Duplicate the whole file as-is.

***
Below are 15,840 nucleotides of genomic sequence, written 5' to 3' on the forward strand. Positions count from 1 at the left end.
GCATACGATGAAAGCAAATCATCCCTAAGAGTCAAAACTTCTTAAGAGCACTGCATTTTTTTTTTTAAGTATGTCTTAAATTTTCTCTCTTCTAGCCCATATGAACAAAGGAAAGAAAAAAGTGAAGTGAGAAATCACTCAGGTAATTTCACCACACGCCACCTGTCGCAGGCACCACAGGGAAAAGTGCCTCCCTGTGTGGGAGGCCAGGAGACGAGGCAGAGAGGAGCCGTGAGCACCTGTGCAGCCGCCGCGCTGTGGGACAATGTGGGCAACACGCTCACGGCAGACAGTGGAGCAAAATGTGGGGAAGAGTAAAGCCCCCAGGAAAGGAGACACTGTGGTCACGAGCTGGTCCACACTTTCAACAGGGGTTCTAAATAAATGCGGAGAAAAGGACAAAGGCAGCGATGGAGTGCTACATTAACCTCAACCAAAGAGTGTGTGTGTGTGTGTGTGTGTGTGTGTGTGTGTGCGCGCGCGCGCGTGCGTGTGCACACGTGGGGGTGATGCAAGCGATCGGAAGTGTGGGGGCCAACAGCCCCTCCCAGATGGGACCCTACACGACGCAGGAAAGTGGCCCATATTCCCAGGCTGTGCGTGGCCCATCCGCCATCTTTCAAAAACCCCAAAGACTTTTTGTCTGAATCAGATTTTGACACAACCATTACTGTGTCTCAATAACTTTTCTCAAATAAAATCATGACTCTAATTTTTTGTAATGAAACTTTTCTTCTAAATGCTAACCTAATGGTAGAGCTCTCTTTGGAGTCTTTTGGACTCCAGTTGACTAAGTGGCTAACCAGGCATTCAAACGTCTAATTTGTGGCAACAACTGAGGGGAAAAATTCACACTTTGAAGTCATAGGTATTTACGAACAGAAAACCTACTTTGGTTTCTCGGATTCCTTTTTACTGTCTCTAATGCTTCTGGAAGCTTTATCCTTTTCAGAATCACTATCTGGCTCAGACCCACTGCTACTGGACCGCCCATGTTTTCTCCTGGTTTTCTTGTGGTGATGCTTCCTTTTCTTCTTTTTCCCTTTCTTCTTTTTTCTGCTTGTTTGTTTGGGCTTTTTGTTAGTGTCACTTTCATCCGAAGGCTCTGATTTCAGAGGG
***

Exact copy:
Below are 15,840 nucleotides of genomic sequence, written 5' to 3' on the forward strand. Positions count from 1 at the left end.
GCATACGATGAAAGCAAATCATCCCTAAGAGTCAAAACTTCTTAAGAGCACTGCATTTTTTTTTTTAAGTATGTCTTAAATTTTCTCTCTTCTAGCCCATATGAACAAAGGAAAGAAAAAAGTGAAGTGAGAAATCACTCAGGTAATTTCACCACACGCCACCTGTCGCAGGCACCACAGGGAAAAGTGCCTCCCTGTGTGGGAGGCCAGGAGACGAGGCAGAGAGGAGCCGTGAGCACCTGTGCAGCCGCCGCGCTGTGGGACAATGTGGGCAACACGCTCACGGCAGACAGTGGAGCAAAATGTGGGGAAGAGTAAAGCCCCCAGGAAAGGAGACACTGTGGTCACGAGCTGGTCCACACTTTCAACAGGGGTTCTAAATAAATGCGGAGAAAAGGACAAAGGCAGCGATGGAGTGCTACATTAACCTCAACCAAAGAGTGTGTGTGTGTGTGTGTGTGTGTGTGTGTGTGTGCGCGCGCGCGCGTGCGTGTGCACACGTGGGGGTGATGCAAGCGATCGGAAGTGTGGGGGCCAACAGCCCCTCCCAGATGGGACCCTACACGACGCAGGAAAGTGGCCCATATTCCCAGGCTGTGCGTGGCCCATCCGCCATCTTTCAAAAACCCCAAAGACTTTTTGTCTGAATCAGATTTTGACACAACCATTACTGTGTCTCAATAACTTTTCTCAAATAAAATCATGACTCTAATTTTTTGTAATGAAACTTTTCTTCTAAATGCTAACCTAATGGTAGAGCTCTCTTTGGAGTCTTTTGGACTCCAGTTGACTAAGTGGCTAACCAGGCATTCAAACGTCTAATTTGTGGCAACAACTGAGGGGAAAAATTCACACTTTGAAGTCATAGGTATTTACGAACAGAAAACCTACTTTGGTTTCTCGGATTCCTTTTTACTGTCTCTAATGCTTCTGGAAGCTTTATCCTTTTCAGAATCACTATCTGGCTCAGACCCACTGCTACTGGACCGCCCATGTTTTCTCCTGGTTTTCTTGTGGTGATGCTTCCTTTTCTTCTTTTTCCCTTTCTTCTTTTTTCTGCTTGTTTGTTTGGGCTTTTTGTTAGTGTCACTTTCATCCGAAGGCTCTGATTTCAGAGGG